I would not for a second suggest that conducting an ABE is an easy task. I certainly couldn’t do it. It requires a huge amount of skill and expertise and training. It requires both planning and the ability to think on one’s feet and adjust your strategy to what is emerging or not emerging. You need to be mindful that the circumstances in genuine child abuse can often make for bewildering and confused accounts AND that there are circumstances that lead to children giving untruthful accounts, and be able to keep both possibilities in mind.  It is hard.  But we can and must do better.  Children deserve better. Their parents deserve better. Too often we see the attitude that the ABE principles are more honoured in the breach than the observance, and too little understanding of the fundamental reasons why they arose at all.  If someone is setting down to interview a child to see whether they have been abused, the Achieving Best Evidence framework is there to protect the child and to give the best possible chance of what emerges from that interview being the truth, whichever way it points.  We discard those principles or play around the edges of them at our peril.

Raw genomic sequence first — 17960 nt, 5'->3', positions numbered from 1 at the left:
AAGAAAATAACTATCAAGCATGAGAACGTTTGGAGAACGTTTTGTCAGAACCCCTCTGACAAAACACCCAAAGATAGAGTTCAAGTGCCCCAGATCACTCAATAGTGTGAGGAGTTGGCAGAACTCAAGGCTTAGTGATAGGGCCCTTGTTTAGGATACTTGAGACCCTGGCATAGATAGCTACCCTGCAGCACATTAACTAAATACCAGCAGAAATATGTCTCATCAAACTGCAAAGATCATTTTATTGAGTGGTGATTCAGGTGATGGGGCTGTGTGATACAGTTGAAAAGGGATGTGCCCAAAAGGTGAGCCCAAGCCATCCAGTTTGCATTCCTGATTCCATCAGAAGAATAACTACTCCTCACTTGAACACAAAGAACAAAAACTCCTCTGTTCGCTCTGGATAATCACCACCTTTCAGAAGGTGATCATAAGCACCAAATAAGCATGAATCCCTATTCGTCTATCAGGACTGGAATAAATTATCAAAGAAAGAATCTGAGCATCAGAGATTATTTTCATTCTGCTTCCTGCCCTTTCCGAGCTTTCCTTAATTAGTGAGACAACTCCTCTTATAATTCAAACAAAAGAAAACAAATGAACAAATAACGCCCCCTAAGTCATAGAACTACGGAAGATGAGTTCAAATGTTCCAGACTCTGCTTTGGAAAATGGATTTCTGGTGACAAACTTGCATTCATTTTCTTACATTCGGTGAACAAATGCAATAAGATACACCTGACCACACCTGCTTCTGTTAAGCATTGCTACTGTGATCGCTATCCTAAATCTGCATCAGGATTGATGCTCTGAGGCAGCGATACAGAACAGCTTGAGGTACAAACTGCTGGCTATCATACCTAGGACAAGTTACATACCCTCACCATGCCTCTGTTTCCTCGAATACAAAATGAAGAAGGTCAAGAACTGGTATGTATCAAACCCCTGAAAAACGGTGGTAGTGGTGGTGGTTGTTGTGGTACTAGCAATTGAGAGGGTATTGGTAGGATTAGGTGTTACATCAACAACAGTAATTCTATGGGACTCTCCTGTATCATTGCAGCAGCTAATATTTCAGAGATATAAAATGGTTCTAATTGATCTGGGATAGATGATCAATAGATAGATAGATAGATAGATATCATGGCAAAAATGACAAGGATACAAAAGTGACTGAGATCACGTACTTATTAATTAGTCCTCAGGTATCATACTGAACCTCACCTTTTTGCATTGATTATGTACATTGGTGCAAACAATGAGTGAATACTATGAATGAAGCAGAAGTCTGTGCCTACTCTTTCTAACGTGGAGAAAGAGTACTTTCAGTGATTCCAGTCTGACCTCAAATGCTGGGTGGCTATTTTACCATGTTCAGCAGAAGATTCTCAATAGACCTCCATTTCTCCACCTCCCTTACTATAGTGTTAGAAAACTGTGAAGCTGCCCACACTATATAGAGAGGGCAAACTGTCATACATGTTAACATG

Every breath you take

 

 

 

This is a Court of Appeal decision in relation to a mother, who amongst other things suggested that she and her five year old should be capable of being ‘breatharians’, that is living without food and possibly water.

https://www.bailii.org/ew/cases/EWCA/Civ/2019/2281.html

 

C (A Child) (Special Guardianship Order) [2019] EWCA Civ 2281 (20 December 2019)

 

[This is annoying, because I drafted this last week, but needed to add the Ricky Jay references in, and then lo and behold, this week’s episode of QI touched on Breatharians, making me look like some sort of Johnny-come-lately..]